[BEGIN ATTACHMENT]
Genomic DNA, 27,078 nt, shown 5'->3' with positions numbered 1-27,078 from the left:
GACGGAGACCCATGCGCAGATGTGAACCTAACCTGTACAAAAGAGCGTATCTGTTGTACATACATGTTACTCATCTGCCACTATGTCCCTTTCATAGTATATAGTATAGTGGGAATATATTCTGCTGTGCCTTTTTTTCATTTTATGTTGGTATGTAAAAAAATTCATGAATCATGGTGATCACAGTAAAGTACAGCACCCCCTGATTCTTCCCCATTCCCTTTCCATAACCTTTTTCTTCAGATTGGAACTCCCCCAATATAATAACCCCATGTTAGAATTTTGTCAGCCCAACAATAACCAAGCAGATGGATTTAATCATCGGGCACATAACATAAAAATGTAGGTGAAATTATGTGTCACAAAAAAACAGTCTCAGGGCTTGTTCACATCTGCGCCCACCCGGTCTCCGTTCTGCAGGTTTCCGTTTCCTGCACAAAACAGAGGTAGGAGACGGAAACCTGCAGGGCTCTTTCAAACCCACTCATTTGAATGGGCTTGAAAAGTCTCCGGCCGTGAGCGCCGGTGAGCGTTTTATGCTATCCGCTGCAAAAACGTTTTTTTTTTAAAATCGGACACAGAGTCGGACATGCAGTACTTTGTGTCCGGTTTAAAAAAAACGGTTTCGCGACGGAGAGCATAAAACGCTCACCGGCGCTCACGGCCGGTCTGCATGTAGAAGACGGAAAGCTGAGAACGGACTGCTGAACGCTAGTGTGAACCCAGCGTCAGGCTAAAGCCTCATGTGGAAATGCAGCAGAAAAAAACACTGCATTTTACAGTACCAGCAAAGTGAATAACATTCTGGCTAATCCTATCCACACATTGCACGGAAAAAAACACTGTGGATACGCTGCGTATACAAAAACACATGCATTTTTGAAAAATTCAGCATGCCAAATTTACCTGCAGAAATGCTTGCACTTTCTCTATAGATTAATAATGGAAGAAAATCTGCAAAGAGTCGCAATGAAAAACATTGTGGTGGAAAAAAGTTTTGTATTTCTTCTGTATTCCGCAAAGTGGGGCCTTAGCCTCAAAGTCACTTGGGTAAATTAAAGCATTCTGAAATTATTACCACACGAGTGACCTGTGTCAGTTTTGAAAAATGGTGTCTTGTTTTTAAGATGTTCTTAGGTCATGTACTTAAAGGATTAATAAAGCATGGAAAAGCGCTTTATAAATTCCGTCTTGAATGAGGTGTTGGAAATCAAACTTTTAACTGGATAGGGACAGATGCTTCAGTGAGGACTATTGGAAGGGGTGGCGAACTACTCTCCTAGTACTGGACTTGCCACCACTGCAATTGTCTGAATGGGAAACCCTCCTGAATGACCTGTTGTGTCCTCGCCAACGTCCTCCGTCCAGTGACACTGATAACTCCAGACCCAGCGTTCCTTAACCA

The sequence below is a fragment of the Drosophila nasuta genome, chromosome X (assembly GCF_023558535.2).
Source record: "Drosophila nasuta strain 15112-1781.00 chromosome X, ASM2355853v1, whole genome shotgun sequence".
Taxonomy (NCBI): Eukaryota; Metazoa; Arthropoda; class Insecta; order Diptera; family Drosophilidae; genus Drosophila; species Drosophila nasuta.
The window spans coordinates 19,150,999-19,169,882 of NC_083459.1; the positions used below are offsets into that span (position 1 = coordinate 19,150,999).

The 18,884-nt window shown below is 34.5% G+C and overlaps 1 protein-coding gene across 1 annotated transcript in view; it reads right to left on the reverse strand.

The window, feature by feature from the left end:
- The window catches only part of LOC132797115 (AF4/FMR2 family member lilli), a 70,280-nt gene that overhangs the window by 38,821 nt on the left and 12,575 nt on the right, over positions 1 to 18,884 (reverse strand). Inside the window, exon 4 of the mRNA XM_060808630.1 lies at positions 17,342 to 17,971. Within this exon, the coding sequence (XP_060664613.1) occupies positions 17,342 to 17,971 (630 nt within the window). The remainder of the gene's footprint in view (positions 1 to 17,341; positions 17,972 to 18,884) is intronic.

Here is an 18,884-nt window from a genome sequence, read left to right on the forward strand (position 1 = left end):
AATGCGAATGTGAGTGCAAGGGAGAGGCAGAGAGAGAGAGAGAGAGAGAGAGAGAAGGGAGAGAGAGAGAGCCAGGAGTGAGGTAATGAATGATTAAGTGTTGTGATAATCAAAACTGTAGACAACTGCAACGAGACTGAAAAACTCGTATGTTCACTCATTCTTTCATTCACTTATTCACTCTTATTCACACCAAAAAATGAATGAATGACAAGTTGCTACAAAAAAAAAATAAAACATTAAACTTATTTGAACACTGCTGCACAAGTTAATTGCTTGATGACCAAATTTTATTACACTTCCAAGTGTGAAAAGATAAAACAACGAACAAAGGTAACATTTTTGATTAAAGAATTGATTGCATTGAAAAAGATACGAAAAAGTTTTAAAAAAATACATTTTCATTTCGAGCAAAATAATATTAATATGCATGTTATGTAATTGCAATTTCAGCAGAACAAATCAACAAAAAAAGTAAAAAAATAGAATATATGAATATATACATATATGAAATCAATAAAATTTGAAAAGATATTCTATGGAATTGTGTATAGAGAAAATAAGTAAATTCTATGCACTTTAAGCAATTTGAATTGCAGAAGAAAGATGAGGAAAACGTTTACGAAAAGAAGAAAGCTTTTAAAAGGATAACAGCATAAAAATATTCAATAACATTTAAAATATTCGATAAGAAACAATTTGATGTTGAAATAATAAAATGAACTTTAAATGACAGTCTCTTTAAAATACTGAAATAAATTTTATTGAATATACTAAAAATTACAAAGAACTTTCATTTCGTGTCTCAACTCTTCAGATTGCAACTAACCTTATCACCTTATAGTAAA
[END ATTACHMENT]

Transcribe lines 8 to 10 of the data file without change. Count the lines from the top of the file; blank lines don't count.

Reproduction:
The window, feature by feature from the left end:
- The window catches only part of LOC132797115 (AF4/FMR2 family member lilli), a 70,280-nt gene that overhangs the window by 38,821 nt on the left and 12,575 nt on the right, over positions 1 to 18,884 (reverse strand). Inside the window, exon 4 of the mRNA XM_060808630.1 lies at positions 17,342 to 17,971. Within this exon, the coding sequence (XP_060664613.1) occupies positions 17,342 to 17,971 (630 nt within the window). The remainder of the gene's footprint in view (positions 1 to 17,341; positions 17,972 to 18,884) is intronic.

Here is an 18,884-nt window from a genome sequence, read left to right on the forward strand (position 1 = left end):